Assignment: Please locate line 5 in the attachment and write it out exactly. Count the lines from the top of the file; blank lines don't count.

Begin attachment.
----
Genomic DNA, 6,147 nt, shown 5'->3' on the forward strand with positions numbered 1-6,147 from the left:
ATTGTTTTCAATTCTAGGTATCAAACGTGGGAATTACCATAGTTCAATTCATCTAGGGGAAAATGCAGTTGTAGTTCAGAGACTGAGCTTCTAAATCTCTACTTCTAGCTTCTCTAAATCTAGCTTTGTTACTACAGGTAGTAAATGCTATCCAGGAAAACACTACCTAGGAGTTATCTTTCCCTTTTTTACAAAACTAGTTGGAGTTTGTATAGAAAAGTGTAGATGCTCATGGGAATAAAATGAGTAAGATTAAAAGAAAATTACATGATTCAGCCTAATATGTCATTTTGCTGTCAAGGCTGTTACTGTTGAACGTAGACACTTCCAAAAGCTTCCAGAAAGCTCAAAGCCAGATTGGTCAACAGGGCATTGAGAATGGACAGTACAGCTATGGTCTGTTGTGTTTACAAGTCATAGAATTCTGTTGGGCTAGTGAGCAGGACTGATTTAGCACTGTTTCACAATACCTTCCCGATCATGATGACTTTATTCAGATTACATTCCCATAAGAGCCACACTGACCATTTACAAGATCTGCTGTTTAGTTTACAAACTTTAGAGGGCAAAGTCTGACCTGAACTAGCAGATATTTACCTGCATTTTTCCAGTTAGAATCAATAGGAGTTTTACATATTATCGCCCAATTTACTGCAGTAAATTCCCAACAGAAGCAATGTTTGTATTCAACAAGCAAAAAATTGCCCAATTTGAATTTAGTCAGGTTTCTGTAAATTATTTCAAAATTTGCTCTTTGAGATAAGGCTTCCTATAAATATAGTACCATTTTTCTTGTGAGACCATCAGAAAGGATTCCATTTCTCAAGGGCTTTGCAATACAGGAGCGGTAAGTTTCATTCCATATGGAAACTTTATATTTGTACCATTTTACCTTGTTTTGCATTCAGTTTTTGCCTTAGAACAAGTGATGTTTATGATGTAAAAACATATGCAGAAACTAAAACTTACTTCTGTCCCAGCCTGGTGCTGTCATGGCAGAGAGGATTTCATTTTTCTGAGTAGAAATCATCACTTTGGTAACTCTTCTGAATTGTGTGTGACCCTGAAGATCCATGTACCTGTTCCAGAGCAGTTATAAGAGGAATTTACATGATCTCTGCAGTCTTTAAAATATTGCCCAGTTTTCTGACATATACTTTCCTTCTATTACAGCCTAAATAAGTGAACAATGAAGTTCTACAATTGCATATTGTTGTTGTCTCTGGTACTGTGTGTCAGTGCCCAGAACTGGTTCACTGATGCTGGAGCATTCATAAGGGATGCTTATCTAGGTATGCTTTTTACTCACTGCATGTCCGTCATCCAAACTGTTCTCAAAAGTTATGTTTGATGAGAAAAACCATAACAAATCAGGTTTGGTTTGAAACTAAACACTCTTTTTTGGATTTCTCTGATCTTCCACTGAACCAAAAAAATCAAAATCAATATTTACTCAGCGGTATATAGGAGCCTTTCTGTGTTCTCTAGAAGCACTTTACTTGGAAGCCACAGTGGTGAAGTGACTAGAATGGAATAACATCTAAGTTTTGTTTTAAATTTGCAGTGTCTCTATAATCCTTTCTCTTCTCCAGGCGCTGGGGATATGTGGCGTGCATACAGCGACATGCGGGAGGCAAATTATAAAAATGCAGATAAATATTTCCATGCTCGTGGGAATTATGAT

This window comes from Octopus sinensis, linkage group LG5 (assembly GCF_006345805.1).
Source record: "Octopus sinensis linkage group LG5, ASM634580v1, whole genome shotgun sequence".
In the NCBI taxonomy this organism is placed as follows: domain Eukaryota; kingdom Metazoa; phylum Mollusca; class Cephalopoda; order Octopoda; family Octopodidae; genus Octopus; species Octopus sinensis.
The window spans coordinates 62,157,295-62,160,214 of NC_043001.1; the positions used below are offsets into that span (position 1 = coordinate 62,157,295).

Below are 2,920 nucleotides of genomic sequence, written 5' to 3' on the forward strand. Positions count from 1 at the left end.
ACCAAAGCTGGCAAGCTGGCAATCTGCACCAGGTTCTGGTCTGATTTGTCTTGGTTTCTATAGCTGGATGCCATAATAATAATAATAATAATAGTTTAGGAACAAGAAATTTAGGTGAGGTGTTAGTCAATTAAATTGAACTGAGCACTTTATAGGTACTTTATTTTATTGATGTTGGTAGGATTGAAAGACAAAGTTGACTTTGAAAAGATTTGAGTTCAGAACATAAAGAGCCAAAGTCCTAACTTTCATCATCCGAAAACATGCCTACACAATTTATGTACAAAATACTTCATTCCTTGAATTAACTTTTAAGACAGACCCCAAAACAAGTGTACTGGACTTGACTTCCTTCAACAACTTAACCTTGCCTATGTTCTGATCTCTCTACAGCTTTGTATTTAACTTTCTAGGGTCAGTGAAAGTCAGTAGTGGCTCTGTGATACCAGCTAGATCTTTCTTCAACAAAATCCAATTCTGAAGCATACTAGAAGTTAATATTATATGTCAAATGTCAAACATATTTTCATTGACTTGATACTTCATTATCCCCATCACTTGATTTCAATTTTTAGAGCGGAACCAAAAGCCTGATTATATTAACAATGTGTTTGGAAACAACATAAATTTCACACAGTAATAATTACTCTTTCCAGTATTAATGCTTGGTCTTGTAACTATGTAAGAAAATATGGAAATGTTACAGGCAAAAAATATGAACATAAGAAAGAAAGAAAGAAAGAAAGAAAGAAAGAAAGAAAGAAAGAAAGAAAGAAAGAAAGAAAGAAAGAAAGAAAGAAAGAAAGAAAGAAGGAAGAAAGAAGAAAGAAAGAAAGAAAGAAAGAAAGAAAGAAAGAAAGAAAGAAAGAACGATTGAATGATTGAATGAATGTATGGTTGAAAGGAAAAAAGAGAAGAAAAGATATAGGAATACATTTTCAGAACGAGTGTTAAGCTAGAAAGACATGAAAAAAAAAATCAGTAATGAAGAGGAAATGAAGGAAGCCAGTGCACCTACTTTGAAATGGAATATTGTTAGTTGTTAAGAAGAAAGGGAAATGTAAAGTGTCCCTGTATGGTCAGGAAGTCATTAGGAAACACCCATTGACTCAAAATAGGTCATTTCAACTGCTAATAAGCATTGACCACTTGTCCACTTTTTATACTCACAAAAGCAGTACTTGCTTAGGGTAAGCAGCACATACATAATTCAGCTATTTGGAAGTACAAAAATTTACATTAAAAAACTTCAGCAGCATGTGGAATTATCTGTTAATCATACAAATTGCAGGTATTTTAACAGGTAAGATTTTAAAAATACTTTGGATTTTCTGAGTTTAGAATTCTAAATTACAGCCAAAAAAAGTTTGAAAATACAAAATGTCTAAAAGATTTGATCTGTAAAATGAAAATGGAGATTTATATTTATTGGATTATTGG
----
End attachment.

In the NCBI taxonomy this organism is placed as follows: domain Eukaryota; kingdom Metazoa; phylum Mollusca; class Cephalopoda; order Octopoda; family Octopodidae; genus Octopus; species Octopus sinensis.